LGBTQ Icons: Vicki Carter – community leader and conqueror of the English Channel
Vicki Carter – co-chair of London’s LGBTQ sports organisation Out For Sport – has just swum the English channel.
As well as being a personal challenge, Vicki was able to use the swim to raise money for the Out For Sport awards.
I caught up with Vicki to see whether it’s something we should all be tackling.
Was swimming the channel something that you’ve always wanted to do?
I haven’t always had this dream, but about 12 years ago I went on a Swimtrek holiday and discovered a love of open water and endurance swims.
I’m an average pool swimmer, and love training with Out To Swim, but I don’t really like competing anymore. Swimming the Channel is the ultimate endurance test.
Eleven years ago, my Dad helped me to pay for the Pilot to guide me, but then as my tide approached the weather changed and I wasn’t able to go in the end. Over the next few years, my parents became more frail, and then my father died and then my mother. Having recovered from these emotional events, I have had a bit more time to devote to training.
What sort of training and preparation did you have to do ahead of the swim?
You need to put aside about 18 months. I train with Out To Swim for fitness and fun, with Swim For Tri for specific technique help, and with Dover Channel Training for cold water acclimatisation and endurance work.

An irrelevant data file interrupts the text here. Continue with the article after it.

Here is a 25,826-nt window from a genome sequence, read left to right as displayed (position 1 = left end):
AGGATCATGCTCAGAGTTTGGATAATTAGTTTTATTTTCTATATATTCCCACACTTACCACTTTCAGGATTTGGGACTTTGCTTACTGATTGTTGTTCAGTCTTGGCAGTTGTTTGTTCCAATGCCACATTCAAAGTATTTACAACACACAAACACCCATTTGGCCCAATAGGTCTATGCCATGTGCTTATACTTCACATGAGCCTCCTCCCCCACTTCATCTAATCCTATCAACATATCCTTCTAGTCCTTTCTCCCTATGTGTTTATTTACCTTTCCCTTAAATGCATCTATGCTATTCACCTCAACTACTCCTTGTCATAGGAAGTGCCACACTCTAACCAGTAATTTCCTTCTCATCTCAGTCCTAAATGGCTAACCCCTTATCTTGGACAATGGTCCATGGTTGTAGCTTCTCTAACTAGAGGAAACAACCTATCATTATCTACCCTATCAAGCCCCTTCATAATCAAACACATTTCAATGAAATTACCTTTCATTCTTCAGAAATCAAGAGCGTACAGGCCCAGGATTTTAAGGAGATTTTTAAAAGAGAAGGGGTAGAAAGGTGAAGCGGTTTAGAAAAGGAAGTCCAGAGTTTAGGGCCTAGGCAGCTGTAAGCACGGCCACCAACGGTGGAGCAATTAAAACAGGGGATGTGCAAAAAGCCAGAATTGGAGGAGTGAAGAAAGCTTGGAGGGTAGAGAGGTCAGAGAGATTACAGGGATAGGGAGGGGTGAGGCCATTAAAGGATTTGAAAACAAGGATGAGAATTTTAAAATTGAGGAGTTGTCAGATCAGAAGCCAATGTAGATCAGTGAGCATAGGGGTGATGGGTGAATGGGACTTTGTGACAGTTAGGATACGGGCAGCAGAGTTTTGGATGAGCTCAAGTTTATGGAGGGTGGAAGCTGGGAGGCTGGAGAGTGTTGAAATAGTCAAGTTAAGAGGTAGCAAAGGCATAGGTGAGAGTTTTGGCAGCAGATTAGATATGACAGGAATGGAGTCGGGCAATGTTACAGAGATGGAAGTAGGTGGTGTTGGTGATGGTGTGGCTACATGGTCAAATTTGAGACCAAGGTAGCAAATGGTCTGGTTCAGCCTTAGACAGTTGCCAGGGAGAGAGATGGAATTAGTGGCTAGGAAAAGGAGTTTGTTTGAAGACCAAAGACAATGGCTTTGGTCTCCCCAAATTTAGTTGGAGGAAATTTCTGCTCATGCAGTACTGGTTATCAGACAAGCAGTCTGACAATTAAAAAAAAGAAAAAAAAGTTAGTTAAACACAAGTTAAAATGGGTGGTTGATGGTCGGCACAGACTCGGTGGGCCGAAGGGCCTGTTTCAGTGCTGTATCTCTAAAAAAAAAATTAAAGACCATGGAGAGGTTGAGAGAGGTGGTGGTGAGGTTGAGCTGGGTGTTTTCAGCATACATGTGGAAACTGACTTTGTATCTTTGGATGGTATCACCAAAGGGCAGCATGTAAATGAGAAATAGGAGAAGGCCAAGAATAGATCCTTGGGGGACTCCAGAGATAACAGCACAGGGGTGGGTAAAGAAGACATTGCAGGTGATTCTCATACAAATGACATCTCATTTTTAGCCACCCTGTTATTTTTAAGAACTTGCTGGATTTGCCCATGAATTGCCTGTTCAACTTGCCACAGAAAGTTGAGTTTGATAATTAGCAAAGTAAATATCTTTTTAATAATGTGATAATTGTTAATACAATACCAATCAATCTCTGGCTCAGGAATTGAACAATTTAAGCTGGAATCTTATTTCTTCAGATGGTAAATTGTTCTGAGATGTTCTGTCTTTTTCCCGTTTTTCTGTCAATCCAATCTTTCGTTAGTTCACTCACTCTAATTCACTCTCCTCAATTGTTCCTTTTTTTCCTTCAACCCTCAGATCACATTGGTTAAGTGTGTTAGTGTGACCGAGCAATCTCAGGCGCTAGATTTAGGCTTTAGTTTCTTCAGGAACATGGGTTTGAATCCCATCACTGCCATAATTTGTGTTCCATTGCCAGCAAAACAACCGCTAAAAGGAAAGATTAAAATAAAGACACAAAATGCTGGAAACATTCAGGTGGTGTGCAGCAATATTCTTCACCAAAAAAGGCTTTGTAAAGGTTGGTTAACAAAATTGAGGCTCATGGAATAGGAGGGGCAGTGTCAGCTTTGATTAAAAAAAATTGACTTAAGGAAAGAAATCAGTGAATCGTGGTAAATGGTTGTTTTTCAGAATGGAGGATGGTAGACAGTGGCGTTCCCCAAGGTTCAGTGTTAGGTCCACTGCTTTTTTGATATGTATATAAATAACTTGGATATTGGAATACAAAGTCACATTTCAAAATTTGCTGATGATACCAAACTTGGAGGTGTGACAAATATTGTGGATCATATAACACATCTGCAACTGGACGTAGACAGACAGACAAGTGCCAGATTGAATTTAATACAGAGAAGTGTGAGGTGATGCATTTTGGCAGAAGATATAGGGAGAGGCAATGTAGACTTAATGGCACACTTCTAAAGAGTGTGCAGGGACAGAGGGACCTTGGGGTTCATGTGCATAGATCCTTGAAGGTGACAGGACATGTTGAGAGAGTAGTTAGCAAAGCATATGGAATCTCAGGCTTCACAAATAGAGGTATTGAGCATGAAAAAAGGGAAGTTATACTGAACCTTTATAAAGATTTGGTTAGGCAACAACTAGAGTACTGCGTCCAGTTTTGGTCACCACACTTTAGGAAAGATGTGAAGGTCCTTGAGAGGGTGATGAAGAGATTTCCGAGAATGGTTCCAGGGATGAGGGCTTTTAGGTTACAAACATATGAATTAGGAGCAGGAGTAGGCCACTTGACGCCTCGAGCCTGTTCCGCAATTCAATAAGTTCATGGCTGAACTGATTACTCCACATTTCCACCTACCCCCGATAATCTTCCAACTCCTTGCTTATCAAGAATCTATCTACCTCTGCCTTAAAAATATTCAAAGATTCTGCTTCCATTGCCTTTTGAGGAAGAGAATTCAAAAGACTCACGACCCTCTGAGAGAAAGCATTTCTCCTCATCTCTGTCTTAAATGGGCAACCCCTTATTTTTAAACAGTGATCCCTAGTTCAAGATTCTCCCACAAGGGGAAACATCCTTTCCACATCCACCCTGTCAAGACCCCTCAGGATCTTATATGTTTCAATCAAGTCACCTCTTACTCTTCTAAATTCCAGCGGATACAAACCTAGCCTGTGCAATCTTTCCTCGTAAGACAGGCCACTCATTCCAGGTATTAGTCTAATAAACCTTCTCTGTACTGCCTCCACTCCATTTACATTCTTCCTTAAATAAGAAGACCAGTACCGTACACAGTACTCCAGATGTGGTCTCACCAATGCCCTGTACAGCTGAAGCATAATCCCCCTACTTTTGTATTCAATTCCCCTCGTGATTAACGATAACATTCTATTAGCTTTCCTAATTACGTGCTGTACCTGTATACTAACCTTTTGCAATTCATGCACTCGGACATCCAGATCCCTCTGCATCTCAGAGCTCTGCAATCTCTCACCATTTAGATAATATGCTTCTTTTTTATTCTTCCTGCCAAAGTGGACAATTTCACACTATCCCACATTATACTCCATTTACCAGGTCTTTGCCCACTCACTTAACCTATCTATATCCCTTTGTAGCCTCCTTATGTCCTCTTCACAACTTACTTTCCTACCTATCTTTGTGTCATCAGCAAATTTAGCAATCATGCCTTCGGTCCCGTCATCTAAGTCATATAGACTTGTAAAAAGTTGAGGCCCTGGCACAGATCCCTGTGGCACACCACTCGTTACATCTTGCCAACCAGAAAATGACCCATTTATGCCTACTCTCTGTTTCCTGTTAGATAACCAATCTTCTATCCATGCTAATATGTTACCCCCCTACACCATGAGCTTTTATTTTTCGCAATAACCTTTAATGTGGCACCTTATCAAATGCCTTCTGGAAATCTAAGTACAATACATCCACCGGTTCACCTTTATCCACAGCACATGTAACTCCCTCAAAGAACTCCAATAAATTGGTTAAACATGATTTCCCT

Last summer, I trained in Dover and I did a ten-hour swim. Through the autumn and winter I did loads of technique work, and some dipping in cold water at Parliament Hill Lido. I also did some swim camps, so I could do longer swims earlier in the season.
The season starts in May and I spent pretty much every weekend in Dover from then until my swim. The training is great, and hanging out with other people doing the same thing is really helpful on all counts but particularly with the mental training – 80 percent of the challenge is about mental strength.
What were some of the moments that really tested your mental strength?
During the swim, I was lucky not to have too many dark moments – just one where I realised that I wasn’t about to finish but had a long way still to go.
During training, I had injuries and illness that were very hard to deal with since it felt like all my plans were going wrong and that maybe I wouldn’t even start.
Swimming the channel seems a pretty macho thing to do? Are there many women or queer people tackling the swim?
Women are really the best at endurance events, and women also tend to have more mental strength. Alison Streeter holds the record for the most crossings ever.
That being said, there are slightly more men who swim it than women – I think. When I trained 11 years ago, I was quiet about my sexuality – not hidden but not shouted.
This year, there were three swimmers from Out To Swim and at least two other ‘out’ swimmers. We did Pride on the beach and have generally camped it up at any available moment. My wife, Oonagh, has been on the beach supporting me the whole way through. It’s been a very gay year.
What advice or guidance would you give to someone who was thinking of swimming the channel one day?
Find a swimming club – Out To Swim is perfect to keep your fitness and speed up. Find a Channel swimming group for the summer, and also book some swim camps. There’s loads of information available but going and talking to an expert like Emma France at Dover will give you a taster of what it’s like.
How did you feel as you completed the swim?
Tired and very grateful to my support team – Oonagh my wife, Hunter my support swimmer, and Kevin my rock.